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Kenya mall attack: What reach does Somali terror group have in US? (+video)

The Somalia-based Al Shabab has produced slick recruitment videos targeting Somali-Americans. Even before the Kenya mall attack, officials were monitoring the terror group's reach into the US.

More shooting, explosions heard at the Nairobi mall where Kenyan troops have been battling al-Qaida-linked terrorists since Saturday. The death toll has been revised to 62, with victims from 11 nations.
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Reports that Americans may have helped perpetrate the Kenyan mall terrorist attack that has killed at least 62 people has US officials looking into links between the Somalia-based terrorist group Al Shabab, which has claimed responsibility for the rampage, and gangs in the United States.

It also has some wondering whether the group could pose a similar threat on US soil.

Al Shabab recently attracted the attention of the Federal Bureau of Investigations (FBI) for making slickly-produced recruitment videos meant to appeal to Somali-American teenagers in Somali communities throughout the United States.

One recruitment video posted on YouTube in August shows three Minneapolis men of Somali descent discussing the “fun” of traveling to Somalia to fight in Al Shabab.

The video’s “production value is very high. That’s new,” FBI Special Agent Kyle Loven, who is based in Minneapolis, told CNN last month. “Obviously, it’s an attempt to step up recruitment efforts.” 

The video, entitled “The Path to Paradise: From the Twin Cities to the Land of Two Migrations,” chronicles the travels of the three Minneapolis men.

During an interview for the video, one of the men, Al-Amriki – birth name Troy Kastigar – likened his experiences to popping into an amusement park.

“If you guys only knew how much fun we have over here – this is the real Disneyland,” he said in the video. “You need to come here and join us, and take pleasure in this fun.”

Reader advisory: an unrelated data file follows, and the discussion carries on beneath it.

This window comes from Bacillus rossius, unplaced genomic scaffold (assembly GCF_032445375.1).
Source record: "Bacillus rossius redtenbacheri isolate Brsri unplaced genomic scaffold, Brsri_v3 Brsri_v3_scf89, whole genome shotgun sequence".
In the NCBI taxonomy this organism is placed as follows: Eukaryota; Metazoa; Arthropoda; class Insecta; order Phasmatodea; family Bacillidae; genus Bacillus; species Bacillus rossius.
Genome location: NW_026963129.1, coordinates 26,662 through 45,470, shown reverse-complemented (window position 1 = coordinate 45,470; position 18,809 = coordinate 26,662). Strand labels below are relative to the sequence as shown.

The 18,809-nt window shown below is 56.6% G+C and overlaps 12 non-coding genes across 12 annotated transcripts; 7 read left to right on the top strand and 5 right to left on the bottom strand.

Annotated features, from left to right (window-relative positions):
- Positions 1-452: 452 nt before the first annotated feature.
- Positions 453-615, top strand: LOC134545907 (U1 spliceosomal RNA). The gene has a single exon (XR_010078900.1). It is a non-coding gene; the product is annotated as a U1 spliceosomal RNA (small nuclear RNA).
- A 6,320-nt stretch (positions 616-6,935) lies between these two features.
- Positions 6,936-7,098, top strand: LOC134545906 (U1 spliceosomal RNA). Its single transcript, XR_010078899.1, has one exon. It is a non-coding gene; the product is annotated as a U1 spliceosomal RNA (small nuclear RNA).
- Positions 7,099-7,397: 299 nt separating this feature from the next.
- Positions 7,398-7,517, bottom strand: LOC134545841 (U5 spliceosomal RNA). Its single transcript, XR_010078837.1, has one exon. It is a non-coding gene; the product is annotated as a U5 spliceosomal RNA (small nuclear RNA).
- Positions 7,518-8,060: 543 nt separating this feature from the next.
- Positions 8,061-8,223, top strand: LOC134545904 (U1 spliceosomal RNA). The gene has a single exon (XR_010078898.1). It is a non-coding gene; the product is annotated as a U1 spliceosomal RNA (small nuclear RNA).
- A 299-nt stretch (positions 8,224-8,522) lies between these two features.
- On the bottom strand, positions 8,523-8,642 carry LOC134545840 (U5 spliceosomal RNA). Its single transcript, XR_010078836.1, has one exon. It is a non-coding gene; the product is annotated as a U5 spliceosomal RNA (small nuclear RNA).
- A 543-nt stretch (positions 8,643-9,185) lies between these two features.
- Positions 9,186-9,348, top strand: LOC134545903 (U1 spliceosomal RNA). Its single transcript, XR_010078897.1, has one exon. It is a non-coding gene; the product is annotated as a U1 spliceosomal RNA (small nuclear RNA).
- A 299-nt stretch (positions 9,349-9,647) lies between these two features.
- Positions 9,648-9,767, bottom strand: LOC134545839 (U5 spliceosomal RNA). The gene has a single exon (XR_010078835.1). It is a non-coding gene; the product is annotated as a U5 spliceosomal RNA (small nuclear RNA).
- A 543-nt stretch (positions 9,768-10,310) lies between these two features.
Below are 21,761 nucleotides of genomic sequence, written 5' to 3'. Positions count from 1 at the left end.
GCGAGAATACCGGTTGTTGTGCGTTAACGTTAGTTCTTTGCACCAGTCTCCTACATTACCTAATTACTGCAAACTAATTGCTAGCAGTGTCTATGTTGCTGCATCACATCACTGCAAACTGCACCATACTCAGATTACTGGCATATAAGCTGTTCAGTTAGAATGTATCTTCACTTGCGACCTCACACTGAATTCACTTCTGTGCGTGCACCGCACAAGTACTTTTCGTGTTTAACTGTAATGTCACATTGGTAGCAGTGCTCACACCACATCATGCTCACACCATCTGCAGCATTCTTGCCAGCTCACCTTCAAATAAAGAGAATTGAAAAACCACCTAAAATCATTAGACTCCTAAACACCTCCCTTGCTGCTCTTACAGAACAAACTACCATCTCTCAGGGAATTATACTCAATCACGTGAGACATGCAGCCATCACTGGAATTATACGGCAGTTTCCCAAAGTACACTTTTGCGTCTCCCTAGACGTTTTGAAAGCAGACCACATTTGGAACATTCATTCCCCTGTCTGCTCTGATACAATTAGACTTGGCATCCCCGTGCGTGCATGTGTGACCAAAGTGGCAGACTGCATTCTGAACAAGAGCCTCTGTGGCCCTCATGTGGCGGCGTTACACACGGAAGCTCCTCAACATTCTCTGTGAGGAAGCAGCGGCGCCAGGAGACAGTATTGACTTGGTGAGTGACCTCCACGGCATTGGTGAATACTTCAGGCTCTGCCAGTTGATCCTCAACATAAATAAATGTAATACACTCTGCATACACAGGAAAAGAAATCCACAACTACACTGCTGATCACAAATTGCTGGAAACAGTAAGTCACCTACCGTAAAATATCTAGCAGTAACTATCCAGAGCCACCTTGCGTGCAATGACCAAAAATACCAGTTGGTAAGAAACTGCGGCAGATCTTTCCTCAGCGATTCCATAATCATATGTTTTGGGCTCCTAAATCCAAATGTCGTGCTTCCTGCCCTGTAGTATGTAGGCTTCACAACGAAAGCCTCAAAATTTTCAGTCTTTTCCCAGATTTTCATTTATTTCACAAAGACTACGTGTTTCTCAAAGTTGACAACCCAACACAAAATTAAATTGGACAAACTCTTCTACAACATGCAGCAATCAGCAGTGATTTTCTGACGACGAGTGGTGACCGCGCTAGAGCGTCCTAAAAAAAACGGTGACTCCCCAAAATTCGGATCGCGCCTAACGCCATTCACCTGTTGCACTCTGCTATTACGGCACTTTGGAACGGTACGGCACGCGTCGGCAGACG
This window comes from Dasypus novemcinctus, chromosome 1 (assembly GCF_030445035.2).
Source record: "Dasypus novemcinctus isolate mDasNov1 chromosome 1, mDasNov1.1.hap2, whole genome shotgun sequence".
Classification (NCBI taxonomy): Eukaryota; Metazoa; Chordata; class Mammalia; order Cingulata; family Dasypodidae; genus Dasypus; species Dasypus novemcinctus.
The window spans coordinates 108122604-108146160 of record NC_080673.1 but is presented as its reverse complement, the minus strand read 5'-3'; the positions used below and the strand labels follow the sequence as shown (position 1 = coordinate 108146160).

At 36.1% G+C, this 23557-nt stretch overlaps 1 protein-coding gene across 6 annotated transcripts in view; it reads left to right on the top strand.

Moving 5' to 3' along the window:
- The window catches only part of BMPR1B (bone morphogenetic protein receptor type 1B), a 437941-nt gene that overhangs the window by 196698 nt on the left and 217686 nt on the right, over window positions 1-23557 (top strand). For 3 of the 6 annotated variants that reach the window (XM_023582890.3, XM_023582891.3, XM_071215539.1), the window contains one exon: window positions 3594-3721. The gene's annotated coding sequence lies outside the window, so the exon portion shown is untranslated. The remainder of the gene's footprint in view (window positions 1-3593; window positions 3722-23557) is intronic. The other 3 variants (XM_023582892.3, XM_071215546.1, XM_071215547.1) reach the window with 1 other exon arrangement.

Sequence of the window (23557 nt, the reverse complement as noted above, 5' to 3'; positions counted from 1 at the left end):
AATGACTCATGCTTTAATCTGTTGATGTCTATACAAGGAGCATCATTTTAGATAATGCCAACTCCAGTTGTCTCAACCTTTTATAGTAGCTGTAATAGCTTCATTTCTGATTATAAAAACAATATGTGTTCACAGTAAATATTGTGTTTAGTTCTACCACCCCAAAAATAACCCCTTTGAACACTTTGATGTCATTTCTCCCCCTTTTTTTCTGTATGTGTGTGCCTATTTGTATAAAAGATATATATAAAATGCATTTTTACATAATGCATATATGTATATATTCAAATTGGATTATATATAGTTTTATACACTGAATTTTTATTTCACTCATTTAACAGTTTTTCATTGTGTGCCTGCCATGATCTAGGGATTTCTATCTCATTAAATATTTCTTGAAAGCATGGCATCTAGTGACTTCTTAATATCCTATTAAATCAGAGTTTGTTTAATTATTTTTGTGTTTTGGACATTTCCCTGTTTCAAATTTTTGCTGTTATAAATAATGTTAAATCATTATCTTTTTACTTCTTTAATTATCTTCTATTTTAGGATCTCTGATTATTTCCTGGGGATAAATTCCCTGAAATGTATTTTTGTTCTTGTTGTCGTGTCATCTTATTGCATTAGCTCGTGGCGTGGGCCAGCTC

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The video also describes the frustration of living in Minneapolis’ Cedar-Riverside neighborhood, nicknamed “Little Mogadishu.”

Terrorist groups like Al Shabab “know how to target the vulnerable,” says Jennifer Cooke, director of the Africa Program at the Center for Strategic and International Studies (CSIS). 

“You have a few handfuls of young men who may not fit into one culture or another, and who are vulnerable to recruitment by fairly sophisticated techniques.”

These are messages that typically involve an entreaty to “fight against an enduring injustice and a cause larger than yourself.” The payoff is “the ultimate reward” – heaven – “and a sense of adventure,” Ms. Cooke adds.

A report by the National Gang Intelligence Center raised similar concerns, noting that there have been growing numbers of violent Somali street gangs in the northeastern United States. 

At a hearing in March, Rep. Frank Wolf (R) of Virginia asked FBI Director Robert Mueller whether “there is a concern that these gangs might contribute to domestic radicalization or send gang members to join with foreign fighters?”

Mr. Mueller conceded that, “There were a number of individuals from the Somali community – particularly in Minneapolis but also elsewhere in the country” who in 2007 or 2008 went to Somalia to join Al Shabab.

“One or two of those individuals may have had some association with gangs,” he added. 

“But I don’t think we have found that that related to radicalization. It was more happenstance that the person had an affiliation with some form of gang as opposed to the gang being a fertile field for recruiting for Al Shabab.” 

In recent months, the Obama administration had cited the deterioration of Al Shabab as a positive development. In his May address at National Defense University on “The Future of Our Fight Against Terrorism,” President Obama noted that in Somalia, “We helped a coalition of African nations push Al Shabab out of its strongholds.”

It is true that, in broad terms, “Al Shabab has been fairly significantly weakened over the last year,” says Cooke of CSIS.

The hardline jihadists are not popular with most Somalis and were not able to hold their territory in the face of battles with African Union troops, who have received support from the US.

So does this latest attack mean Al Shabab is resurgent? Not at all, says Cooke.

“This was an attack against a pretty defenseless mall on a Sunday afternoon,” she points out. “The speculation is that Al Shabab leadership wants to make a big, bold show that Shabab is still relevant and still has the capacity for horrific violence,” she adds. 

But as horrific as it is, it is not a particularly sophisticated attack requiring “the sort of command and control” seen in other terrorist groups.

That could speak to their ability or inclination to carry out attacks in the United States as well. To date, Al Shabab has had relatively parochial ambitions.

Specifically, the motive that the terrorists have used to justify the attack on the Nairobi mall was Kenya’s intervention within Somalia.

“Could they come back and try something similar here in the United States?” Cooke says, citing what is likely to be a new focus of US policymakers in the months to come.

“To date at least, these attacks have been very focused on regional Somali issues, not against a bigger global Western presence.” 


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